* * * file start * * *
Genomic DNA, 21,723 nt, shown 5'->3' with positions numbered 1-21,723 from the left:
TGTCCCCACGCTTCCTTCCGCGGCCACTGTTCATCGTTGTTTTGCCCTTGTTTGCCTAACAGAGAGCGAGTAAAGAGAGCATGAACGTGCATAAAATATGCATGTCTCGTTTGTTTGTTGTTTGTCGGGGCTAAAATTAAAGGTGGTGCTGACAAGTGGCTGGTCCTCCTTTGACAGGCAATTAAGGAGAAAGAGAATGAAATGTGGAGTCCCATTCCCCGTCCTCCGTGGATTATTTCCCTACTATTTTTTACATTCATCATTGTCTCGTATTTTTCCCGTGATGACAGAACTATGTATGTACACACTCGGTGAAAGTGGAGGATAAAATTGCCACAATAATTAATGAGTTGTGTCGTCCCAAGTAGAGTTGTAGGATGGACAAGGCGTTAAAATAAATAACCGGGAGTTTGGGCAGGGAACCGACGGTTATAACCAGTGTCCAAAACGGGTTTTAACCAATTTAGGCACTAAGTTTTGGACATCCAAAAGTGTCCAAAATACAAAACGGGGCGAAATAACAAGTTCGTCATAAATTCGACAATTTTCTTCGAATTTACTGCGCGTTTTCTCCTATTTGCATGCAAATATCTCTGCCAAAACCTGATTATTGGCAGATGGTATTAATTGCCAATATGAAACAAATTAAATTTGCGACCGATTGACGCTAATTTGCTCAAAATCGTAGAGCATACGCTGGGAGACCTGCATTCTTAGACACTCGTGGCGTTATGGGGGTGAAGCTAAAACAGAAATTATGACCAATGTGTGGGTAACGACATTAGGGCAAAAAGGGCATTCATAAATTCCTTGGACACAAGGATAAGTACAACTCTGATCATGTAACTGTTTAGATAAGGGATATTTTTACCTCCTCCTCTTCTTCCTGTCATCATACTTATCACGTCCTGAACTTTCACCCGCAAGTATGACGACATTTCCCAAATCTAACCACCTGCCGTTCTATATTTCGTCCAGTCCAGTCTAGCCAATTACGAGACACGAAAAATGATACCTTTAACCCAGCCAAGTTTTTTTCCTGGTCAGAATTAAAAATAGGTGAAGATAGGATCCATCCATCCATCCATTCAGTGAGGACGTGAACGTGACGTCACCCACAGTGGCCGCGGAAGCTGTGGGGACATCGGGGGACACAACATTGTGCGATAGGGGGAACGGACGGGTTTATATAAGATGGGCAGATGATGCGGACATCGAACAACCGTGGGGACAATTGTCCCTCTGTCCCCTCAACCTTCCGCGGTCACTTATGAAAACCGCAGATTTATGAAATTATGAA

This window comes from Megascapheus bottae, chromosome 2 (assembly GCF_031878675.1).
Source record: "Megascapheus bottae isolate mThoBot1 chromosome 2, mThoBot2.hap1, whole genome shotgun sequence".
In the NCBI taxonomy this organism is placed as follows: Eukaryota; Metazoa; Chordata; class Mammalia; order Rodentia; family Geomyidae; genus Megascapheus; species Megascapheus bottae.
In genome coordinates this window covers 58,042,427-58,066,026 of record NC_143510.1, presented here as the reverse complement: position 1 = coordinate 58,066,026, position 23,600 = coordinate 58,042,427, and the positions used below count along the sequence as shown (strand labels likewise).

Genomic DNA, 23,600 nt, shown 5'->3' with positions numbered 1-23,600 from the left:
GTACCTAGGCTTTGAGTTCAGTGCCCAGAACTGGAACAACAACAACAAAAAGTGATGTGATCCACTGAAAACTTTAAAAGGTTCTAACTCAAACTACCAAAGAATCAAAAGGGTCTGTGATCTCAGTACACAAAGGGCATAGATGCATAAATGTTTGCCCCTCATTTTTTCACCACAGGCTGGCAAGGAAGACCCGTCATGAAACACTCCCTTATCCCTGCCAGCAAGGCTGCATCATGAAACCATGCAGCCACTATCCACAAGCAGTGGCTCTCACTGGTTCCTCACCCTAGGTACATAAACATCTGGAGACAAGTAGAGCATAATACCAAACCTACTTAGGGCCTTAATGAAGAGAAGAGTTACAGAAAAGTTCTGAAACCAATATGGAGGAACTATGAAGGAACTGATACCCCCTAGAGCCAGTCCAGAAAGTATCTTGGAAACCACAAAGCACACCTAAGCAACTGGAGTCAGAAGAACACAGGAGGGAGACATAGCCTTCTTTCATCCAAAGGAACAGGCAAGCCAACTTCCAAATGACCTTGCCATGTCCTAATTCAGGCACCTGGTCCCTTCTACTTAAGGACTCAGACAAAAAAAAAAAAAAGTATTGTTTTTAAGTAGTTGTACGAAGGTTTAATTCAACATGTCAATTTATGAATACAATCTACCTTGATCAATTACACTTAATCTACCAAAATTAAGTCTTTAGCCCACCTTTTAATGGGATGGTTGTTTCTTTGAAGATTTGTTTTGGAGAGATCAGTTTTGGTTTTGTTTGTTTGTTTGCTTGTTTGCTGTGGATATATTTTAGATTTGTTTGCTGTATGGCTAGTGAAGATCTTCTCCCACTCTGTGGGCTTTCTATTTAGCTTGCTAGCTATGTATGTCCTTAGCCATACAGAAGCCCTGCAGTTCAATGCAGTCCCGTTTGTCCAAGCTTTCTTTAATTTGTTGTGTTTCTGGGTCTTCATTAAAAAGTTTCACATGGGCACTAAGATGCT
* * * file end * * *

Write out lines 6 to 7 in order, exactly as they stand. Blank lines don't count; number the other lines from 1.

In genome coordinates this window covers 58,042,427-58,066,026 of record NC_143510.1, presented here as the reverse complement: position 1 = coordinate 58,066,026, position 23,600 = coordinate 58,042,427, and the positions used below count along the sequence as shown (strand labels likewise).

Genomic DNA, 23,600 nt, shown 5'->3' with positions numbered 1-23,600 from the left: